Medical marriagesBMJ 1994; 309 doi: https://doi.org/10.1136/bmj.309.6970.1673 (Published 24 December 1994) Cite this as: BMJ 1994;309:1673
- Claire Beiser,
- John Roberts
- Claire Beiser Assistant professor Department of Medicine, University of Maryland, Baltimore, MD 21201-1595, USA
- John Roberts North American editor, BMJ Baltimore, MD 21218-2804, USA
To succeed they require organisation, flexibility, an enlightened view of gender roles, and trust
Of the typical medical marriage Sir William Osler said: “What about the wife and babies if you have them? Leave them! Heavy are the responsibilities to yourself, to the profession and to the public.”1 A century has passed since Osler's words, and even he would have to admit that in 1994 there is no such thing as “a typical marriage,” particularly for dual doctor marriages, which he would have found inconceivable.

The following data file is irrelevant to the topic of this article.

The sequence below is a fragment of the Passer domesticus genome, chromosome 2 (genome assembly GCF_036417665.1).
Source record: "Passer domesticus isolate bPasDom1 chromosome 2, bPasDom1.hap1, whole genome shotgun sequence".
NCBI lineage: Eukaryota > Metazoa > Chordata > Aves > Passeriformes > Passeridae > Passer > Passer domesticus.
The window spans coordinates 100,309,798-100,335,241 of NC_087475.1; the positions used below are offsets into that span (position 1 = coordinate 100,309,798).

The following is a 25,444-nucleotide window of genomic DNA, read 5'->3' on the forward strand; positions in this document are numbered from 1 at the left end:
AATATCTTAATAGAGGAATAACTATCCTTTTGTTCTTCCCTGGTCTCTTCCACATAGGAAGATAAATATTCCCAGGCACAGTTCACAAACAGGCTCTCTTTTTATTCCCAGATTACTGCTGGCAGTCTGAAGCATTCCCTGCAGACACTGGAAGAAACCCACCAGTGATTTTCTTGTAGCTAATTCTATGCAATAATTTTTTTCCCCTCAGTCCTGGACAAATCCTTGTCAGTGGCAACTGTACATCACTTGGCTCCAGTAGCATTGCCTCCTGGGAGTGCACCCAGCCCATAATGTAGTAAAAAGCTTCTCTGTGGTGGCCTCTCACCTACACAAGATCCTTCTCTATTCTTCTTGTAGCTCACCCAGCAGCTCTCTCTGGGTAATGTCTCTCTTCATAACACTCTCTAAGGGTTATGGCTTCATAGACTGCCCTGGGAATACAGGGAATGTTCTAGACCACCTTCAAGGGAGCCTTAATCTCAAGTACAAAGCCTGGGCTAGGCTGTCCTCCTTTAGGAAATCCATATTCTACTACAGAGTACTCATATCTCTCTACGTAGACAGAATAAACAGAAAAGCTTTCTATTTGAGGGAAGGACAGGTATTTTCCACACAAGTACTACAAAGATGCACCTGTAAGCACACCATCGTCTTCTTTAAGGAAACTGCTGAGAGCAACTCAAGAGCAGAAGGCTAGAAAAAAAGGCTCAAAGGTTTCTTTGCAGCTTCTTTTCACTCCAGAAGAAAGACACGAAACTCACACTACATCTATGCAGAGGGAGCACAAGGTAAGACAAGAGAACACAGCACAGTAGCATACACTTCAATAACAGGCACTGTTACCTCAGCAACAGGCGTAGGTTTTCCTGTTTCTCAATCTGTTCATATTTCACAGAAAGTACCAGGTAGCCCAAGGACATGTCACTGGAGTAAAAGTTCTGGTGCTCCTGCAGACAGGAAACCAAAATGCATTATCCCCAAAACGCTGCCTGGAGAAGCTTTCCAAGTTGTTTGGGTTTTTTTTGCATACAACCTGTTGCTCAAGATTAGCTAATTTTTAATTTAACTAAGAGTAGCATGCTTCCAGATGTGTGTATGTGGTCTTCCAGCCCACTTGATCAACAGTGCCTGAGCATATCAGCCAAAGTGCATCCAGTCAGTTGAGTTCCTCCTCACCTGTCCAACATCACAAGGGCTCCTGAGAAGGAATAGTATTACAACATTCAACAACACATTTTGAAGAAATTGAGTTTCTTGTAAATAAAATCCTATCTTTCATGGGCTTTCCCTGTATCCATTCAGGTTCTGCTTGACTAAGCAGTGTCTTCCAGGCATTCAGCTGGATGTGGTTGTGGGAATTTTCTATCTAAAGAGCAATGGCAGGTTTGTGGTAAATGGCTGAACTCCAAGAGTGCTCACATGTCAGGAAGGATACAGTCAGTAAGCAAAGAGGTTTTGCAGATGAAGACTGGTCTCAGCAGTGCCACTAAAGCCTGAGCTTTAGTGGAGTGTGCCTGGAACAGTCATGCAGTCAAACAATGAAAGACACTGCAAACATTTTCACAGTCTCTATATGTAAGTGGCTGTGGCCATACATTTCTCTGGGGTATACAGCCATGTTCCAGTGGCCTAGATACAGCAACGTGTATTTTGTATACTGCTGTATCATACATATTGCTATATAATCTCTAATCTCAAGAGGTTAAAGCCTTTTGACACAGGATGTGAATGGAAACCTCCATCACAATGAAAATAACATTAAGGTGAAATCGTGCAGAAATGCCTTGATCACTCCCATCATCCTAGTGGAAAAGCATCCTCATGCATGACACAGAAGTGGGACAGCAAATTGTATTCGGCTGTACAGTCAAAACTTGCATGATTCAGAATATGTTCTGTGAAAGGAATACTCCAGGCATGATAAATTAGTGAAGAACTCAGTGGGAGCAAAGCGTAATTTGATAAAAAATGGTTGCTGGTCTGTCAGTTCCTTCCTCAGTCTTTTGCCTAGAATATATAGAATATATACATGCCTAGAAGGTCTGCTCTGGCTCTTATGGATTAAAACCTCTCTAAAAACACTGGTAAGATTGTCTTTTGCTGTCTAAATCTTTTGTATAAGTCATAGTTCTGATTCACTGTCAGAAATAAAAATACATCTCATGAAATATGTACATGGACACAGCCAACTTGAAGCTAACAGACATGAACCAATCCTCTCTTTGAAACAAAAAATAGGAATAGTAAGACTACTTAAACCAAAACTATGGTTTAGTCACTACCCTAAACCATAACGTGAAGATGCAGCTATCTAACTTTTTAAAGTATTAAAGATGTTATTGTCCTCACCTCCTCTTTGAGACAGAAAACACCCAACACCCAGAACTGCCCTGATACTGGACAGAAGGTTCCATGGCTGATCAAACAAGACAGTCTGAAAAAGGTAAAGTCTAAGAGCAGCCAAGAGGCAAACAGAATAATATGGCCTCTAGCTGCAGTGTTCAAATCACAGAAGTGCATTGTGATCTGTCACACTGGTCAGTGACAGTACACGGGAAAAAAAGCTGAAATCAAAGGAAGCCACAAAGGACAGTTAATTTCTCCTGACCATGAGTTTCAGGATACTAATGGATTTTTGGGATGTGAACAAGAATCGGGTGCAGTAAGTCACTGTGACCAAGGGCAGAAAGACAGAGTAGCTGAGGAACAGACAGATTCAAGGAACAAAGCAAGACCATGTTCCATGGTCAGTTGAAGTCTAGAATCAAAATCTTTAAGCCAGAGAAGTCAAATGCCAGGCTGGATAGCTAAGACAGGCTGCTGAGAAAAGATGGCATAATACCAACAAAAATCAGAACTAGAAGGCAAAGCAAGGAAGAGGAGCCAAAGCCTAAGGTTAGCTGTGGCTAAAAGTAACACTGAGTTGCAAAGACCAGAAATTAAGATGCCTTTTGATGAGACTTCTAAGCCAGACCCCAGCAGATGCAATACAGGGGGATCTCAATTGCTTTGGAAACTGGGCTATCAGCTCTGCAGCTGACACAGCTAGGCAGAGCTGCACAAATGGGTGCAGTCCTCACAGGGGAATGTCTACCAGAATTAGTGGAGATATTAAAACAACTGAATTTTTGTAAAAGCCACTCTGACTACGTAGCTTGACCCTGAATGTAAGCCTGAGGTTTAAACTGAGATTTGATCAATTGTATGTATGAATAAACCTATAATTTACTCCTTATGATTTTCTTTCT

In the United States the ranks of young women entering medical school have exploded: from 9% in 1970 to 42% in 1992. In Britain the proportion is now 52%.2 Some prestigious medical schools, including Osler's own Johns Hopkins, now enrol more women than men. In the United States about half of women doctors marry other doctors.3 In a few years half of all doctors will therefore be married to doctors.4 Clearly, this is not Osler's “typical marriage.”
There are real pluses for the dual doctor couple. Doctors married to other doctors seem more likely …
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